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Equipment and Support Contracts (SMEs)

Volume 548: debated on Monday 16 July 2012

6. What his most recent estimate is of the proportion of defence equipment and support contracts let to small and medium-sized enterprises. (116896)

9. What his most recent estimate is of the proportion of defence equipment and support contracts let to small and medium-sized enterprises. (116899)

During the financial year 2011-12, approximately 41% of new contracts were awarded to small and medium-sized enterprises. That represented approximately 13% of the value of all new contracts placed in the year. A significant proportion of our other business also reaches SMEs from the prime contractors through the supply chain.

I welcome the recent announcement that 41% of contracts were awarded to SMEs. They are vital not only to our security, but to the economy. What steps is my hon. Friend taking to fulfil their potential abroad as well as at home?

I am glad to say that I find that SMEs are often particularly energetic in pursuing overseas opportunities. Indeed, many British small defence contractors begin their commercial lives exporting, rather than selling to the domestic market, which is a great tribute to the enterprise they show. UKTI DSO takes enormous steps to help SMEs. It participates in many trade delegations with my hon. Friend the Member for Aldershot (Mr Howarth), the Minister with responsibility for international security strategy. I pay tribute to DSO and to SMEs, which make a great contribution to our economy and to defence.

There are 3,000 SMEs in the UK defence industry, and they are doing great things for our economy and vital work for our defence sector. What is the MOD doing to make Government business more accessible to these SMEs?

My hon. Friend might apply for an Adjournment debate on that topic, because it would test your patience, Mr Speaker, if I were to list all the things we are doing to help SMEs, which include producing simplified standard contracts, making SMEs aware of tendering opportunities, and ensuring they are paid quickly. However, I attach the greatest importance to the establishment of the suppliers’ forum for SMEs, which I chair, and which enables us to pursue in detail both the concerns of SMEs and the issues we have in dealing with them. That is a very fruitful discussion, which is leading to a radical simplification of the way in which we do business with SMEs, and in due course it will create many more opportunities for them.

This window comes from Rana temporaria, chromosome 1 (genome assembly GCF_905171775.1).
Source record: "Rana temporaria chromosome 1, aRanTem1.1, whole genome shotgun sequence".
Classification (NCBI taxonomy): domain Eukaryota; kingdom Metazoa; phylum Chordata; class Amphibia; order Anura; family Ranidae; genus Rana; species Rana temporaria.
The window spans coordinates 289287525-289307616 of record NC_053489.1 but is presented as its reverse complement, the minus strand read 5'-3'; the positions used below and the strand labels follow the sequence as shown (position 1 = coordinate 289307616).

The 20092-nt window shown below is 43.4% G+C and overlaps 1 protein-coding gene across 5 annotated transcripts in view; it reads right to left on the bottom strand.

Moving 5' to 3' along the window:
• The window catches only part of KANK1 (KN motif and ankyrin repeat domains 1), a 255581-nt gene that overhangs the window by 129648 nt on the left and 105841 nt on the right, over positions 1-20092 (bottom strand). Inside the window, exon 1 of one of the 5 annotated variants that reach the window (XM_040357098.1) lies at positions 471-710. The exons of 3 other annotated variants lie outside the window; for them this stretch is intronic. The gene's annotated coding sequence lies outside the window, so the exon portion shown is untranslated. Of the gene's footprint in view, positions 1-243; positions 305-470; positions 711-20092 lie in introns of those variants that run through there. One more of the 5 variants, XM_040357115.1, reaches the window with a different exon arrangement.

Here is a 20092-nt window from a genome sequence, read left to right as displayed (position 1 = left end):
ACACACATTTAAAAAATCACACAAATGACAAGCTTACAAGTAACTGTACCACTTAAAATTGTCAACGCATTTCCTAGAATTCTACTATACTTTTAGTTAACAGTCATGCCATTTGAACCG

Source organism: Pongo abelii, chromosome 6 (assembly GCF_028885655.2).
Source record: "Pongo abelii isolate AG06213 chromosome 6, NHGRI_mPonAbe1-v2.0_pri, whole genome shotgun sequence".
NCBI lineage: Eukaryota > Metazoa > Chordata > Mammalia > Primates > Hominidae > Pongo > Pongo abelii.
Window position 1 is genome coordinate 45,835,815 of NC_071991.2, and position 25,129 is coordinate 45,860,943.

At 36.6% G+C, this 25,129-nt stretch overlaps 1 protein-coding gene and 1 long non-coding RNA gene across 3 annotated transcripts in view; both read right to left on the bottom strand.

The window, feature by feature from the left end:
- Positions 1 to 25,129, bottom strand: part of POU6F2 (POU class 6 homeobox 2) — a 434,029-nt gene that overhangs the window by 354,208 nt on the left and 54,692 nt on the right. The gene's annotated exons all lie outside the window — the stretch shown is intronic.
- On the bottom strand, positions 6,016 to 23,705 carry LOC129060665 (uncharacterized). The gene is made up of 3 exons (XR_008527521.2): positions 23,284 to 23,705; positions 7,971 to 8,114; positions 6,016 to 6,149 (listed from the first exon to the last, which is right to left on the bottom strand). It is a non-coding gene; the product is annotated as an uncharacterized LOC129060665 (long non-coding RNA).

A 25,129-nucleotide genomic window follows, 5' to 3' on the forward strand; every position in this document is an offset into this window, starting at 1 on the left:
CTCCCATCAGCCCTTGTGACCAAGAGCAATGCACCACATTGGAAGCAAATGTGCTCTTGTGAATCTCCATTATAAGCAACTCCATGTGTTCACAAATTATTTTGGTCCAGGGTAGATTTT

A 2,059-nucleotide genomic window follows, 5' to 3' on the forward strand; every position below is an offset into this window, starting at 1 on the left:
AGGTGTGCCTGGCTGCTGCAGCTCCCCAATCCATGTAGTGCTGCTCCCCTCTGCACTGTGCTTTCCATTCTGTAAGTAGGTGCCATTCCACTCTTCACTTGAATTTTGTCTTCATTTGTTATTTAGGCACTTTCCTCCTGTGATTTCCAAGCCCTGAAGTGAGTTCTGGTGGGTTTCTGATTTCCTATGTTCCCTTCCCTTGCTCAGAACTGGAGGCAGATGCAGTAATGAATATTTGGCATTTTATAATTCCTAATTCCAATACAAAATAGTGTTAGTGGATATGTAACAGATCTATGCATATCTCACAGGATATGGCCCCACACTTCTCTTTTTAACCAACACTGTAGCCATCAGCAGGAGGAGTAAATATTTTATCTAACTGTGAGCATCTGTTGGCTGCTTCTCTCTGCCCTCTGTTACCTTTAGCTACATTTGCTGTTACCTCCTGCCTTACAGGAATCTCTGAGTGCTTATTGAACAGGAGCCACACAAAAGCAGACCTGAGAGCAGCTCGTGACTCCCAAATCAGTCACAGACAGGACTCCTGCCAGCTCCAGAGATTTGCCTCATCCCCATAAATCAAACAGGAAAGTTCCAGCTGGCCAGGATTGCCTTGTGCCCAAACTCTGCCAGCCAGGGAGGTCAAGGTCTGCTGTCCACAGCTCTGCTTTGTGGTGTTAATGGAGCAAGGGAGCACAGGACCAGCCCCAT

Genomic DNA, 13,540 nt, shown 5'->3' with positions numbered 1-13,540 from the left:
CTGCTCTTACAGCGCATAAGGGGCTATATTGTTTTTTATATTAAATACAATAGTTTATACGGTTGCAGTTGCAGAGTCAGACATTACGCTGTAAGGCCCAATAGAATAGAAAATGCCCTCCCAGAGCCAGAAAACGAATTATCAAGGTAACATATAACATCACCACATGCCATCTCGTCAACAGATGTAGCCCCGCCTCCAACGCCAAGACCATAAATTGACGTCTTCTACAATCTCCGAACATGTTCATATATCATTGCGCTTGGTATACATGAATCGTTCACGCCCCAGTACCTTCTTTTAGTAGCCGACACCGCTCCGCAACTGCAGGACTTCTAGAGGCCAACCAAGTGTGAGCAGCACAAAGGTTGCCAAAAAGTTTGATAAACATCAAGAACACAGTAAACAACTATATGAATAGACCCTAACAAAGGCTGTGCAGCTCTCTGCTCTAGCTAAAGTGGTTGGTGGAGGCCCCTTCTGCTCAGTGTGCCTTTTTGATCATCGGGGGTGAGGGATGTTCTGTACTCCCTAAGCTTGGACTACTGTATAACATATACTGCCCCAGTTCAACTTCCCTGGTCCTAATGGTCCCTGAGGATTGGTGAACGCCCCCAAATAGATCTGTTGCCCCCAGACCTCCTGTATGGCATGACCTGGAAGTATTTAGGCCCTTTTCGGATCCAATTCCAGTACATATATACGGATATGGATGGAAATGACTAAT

I always have patience for orderly answers, but not for speeches masquerading as answers. I know the Minister will readily accept that point.

On defence contracts, will the MOD’s current plans inevitably result in more contracts for companies such as G4S?

That is not my responsibility. I was talking about defence equipment and support contracts, and as far as I am aware—I stand ready to be corrected—G4S has no role in such contracts.

Many SMEs in Northern Ireland are involved merely on the periphery of large MOD contracts. What steps are the Government taking to ensure that there is a fair distribution of defence contracts and fair business opportunities for SMEs in Northern Ireland?

It is one of the sadnesses of the structure of the UK defence industry that defence industries are relatively few and far between in Northern Ireland. Of course, Thales is the prime example of an excellent company doing first-rate work in Northern Ireland; I visited it earlier this year, seeing for myself just how good that company is, and it makes a huge contribution through the supply chain. The small and medium-sized businesses of Northern Ireland can also contribute to other contracts throughout the United Kingdom, and I am sure they are doing so in a realistic and strong way.